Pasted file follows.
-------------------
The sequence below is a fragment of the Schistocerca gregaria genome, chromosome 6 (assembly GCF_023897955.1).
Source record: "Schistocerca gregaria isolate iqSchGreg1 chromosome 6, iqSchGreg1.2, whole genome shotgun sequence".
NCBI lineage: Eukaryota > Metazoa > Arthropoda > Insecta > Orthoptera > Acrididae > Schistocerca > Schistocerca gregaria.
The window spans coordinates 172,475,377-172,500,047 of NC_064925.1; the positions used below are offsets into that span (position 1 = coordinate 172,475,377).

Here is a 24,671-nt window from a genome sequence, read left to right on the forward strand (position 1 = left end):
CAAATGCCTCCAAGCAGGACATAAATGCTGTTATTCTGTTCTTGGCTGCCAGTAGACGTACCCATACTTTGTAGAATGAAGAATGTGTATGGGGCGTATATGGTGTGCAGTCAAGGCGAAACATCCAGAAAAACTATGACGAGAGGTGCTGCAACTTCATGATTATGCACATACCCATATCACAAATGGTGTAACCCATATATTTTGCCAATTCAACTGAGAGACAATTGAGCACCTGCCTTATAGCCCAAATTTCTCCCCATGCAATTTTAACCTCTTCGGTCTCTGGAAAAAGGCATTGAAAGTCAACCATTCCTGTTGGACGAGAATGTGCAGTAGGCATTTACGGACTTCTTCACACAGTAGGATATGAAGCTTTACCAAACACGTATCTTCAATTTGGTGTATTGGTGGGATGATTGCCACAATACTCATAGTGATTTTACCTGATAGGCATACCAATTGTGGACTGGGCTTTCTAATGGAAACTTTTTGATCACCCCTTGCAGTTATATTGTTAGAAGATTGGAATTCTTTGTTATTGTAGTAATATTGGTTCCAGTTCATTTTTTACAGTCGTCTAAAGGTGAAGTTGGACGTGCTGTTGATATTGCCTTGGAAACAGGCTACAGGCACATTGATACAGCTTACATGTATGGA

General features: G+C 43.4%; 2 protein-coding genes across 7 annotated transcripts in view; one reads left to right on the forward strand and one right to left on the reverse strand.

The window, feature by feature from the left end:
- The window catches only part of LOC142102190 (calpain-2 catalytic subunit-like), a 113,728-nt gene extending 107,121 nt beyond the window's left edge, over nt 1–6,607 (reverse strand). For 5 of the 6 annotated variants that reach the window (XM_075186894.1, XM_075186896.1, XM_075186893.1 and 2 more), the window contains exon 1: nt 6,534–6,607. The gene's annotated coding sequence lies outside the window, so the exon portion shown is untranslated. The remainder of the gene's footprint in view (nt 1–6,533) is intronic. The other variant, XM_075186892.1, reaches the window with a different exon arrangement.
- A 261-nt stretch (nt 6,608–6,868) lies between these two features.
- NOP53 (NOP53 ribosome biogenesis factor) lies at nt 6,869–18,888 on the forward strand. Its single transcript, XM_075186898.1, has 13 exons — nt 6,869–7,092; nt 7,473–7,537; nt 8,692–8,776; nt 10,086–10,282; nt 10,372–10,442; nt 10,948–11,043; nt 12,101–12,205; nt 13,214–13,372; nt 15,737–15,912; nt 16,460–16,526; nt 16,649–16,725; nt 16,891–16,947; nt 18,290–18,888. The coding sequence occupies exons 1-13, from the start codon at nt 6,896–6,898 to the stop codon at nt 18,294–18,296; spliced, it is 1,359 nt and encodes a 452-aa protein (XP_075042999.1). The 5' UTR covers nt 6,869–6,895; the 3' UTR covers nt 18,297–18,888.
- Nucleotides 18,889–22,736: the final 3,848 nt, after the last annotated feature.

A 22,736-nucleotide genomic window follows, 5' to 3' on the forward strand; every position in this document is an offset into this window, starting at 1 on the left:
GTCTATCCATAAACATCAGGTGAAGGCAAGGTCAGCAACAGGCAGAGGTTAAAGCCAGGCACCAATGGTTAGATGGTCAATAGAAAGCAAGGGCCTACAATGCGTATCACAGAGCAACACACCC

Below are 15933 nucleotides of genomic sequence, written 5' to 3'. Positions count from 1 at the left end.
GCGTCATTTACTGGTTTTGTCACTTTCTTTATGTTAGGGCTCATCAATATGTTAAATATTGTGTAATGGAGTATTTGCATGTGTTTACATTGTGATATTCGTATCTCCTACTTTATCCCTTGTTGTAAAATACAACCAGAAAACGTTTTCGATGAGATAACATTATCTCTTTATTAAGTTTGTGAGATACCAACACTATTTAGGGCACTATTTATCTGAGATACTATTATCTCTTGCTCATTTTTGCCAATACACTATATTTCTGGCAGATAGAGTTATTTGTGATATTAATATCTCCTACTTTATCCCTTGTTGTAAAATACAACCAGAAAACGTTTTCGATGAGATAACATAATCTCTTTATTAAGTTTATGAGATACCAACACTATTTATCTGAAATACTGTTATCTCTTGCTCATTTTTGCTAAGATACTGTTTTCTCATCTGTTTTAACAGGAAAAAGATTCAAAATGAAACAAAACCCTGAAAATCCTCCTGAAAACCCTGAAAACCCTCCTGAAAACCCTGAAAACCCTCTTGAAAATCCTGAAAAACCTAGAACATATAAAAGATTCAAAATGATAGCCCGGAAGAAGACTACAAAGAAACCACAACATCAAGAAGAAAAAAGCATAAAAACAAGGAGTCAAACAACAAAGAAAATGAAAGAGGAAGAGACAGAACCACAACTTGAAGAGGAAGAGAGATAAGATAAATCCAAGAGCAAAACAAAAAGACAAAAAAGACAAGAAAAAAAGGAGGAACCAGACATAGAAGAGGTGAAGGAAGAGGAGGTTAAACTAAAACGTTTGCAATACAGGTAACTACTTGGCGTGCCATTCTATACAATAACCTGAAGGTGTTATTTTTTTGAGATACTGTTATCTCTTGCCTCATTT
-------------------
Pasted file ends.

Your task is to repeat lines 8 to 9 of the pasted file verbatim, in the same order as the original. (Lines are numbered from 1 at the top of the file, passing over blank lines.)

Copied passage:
The window, feature by feature from the left end:
- The window catches only part of LOC142102190 (calpain-2 catalytic subunit-like), a 113,728-nt gene extending 107,121 nt beyond the window's left edge, over nt 1–6,607 (reverse strand). For 5 of the 6 annotated variants that reach the window (XM_075186894.1, XM_075186896.1, XM_075186893.1 and 2 more), the window contains exon 1: nt 6,534–6,607. The gene's annotated coding sequence lies outside the window, so the exon portion shown is untranslated. The remainder of the gene's footprint in view (nt 1–6,533) is intronic. The other variant, XM_075186892.1, reaches the window with a different exon arrangement.